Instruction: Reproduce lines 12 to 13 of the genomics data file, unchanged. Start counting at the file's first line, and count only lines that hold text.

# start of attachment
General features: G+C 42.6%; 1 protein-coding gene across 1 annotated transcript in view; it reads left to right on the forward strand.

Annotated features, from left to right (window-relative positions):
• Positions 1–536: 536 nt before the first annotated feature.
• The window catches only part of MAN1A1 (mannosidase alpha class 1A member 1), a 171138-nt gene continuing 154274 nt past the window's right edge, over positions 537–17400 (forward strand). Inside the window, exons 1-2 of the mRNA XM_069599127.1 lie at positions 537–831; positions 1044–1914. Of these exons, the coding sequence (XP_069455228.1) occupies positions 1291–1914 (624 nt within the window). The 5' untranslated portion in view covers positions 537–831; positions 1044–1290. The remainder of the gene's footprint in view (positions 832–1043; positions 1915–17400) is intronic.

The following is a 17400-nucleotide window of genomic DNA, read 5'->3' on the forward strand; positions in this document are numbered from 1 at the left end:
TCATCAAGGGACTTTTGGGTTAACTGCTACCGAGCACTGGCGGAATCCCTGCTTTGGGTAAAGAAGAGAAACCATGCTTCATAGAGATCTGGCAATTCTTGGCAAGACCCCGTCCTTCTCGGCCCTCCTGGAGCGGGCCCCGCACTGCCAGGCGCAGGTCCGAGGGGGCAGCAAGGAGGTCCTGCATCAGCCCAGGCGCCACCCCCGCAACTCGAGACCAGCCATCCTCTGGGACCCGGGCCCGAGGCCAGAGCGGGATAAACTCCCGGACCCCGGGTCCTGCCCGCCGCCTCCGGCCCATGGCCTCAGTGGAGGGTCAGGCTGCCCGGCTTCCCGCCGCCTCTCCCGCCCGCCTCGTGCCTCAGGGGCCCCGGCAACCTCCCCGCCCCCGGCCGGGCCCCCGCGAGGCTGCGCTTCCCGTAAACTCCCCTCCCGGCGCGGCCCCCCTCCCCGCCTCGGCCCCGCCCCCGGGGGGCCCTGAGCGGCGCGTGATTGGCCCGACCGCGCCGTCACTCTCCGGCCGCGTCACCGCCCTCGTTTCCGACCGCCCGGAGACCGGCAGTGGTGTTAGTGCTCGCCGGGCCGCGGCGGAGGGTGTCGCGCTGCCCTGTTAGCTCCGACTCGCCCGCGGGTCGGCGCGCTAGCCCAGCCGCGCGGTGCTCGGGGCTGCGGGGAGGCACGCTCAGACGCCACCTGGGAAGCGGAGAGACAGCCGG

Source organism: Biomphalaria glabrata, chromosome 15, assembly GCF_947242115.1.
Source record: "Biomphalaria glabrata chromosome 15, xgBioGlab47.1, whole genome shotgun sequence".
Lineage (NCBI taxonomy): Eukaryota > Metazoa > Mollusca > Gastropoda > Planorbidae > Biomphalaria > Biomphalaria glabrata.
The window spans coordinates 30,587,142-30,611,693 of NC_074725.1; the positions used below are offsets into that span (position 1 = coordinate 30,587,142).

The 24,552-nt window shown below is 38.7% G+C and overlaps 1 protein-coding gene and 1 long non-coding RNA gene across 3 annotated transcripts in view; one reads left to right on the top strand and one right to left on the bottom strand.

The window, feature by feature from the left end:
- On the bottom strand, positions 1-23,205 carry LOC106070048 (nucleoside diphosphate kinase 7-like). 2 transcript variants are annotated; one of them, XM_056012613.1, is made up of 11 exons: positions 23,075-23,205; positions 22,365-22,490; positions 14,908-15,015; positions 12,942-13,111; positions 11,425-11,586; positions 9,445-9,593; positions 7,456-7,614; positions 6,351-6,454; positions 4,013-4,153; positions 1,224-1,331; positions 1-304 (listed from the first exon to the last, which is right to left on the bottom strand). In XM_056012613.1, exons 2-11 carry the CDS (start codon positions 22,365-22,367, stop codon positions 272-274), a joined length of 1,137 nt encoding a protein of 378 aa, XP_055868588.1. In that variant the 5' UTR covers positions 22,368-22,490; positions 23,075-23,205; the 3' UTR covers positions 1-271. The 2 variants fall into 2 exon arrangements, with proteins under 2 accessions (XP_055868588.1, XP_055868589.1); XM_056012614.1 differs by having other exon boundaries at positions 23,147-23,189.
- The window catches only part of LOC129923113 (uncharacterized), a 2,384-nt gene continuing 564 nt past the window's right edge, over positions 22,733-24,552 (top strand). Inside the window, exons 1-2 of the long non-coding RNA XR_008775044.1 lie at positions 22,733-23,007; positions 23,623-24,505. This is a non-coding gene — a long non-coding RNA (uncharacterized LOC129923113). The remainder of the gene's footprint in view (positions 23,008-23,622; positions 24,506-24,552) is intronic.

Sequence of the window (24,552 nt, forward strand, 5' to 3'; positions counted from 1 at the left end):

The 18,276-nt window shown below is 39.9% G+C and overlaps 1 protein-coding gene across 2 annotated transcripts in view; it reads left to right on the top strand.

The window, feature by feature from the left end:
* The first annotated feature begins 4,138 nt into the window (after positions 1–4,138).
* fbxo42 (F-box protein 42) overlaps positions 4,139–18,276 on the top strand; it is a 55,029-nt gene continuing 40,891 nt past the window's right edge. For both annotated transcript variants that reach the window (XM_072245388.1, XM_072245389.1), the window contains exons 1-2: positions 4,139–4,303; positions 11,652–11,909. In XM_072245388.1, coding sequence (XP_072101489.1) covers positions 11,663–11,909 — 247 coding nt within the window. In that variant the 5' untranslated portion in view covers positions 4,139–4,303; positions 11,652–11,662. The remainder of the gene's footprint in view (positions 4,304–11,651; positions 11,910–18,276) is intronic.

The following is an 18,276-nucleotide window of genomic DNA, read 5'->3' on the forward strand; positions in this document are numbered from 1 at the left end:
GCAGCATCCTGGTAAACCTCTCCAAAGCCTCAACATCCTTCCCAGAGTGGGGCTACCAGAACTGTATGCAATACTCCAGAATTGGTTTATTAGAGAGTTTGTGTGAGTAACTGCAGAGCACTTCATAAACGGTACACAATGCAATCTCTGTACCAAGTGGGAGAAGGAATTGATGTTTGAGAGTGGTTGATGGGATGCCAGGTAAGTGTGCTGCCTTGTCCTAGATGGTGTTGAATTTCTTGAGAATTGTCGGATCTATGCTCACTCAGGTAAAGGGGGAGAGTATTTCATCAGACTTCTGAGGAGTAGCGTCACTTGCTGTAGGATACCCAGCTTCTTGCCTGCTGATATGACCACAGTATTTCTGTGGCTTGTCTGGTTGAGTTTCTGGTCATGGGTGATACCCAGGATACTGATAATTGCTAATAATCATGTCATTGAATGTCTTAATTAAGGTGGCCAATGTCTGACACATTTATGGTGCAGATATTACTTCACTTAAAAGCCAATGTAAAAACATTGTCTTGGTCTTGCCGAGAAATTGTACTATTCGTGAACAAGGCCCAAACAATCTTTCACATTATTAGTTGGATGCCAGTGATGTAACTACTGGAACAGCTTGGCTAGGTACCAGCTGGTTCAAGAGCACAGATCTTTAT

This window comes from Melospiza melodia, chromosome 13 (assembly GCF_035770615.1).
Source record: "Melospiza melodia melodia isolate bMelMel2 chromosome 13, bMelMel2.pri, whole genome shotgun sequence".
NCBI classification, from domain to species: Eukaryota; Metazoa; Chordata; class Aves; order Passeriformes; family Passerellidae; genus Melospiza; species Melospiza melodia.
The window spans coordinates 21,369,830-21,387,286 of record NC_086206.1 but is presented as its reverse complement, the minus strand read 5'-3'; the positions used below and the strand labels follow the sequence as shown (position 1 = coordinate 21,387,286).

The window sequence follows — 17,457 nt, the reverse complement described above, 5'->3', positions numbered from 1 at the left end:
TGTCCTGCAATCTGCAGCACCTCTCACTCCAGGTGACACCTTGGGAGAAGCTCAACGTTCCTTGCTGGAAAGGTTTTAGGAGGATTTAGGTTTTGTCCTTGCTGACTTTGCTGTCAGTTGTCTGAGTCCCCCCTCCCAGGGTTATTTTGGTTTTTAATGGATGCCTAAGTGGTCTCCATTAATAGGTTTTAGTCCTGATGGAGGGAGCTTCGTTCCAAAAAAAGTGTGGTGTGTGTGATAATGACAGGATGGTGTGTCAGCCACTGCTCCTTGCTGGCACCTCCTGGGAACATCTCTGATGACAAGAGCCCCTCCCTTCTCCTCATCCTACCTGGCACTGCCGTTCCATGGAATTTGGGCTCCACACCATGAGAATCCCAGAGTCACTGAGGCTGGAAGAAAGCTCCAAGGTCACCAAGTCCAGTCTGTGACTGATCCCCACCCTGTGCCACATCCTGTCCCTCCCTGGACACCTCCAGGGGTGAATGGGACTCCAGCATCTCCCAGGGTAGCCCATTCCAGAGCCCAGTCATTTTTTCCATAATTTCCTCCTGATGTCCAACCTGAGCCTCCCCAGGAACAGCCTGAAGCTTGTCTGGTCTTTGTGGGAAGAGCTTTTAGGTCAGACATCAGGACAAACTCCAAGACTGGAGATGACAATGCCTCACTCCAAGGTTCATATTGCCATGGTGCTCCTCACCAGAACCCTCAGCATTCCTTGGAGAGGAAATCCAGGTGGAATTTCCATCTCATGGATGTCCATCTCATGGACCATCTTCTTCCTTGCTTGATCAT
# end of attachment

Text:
The window, feature by feature from the left end:
- On the bottom strand, positions 1-23,205 carry LOC106070048 (nucleoside diphosphate kinase 7-like). 2 transcript variants are annotated; one of them, XM_056012613.1, is made up of 11 exons: positions 23,075-23,205; positions 22,365-22,490; positions 14,908-15,015; positions 12,942-13,111; positions 11,425-11,586; positions 9,445-9,593; positions 7,456-7,614; positions 6,351-6,454; positions 4,013-4,153; positions 1,224-1,331; positions 1-304 (listed from the first exon to the last, which is right to left on the bottom strand). In XM_056012613.1, exons 2-11 carry the CDS (start codon positions 22,365-22,367, stop codon positions 272-274), a joined length of 1,137 nt encoding a protein of 378 aa, XP_055868588.1. In that variant the 5' UTR covers positions 22,368-22,490; positions 23,075-23,205; the 3' UTR covers positions 1-271. The 2 variants fall into 2 exon arrangements, with proteins under 2 accessions (XP_055868588.1, XP_055868589.1); XM_056012614.1 differs by having other exon boundaries at positions 23,147-23,189.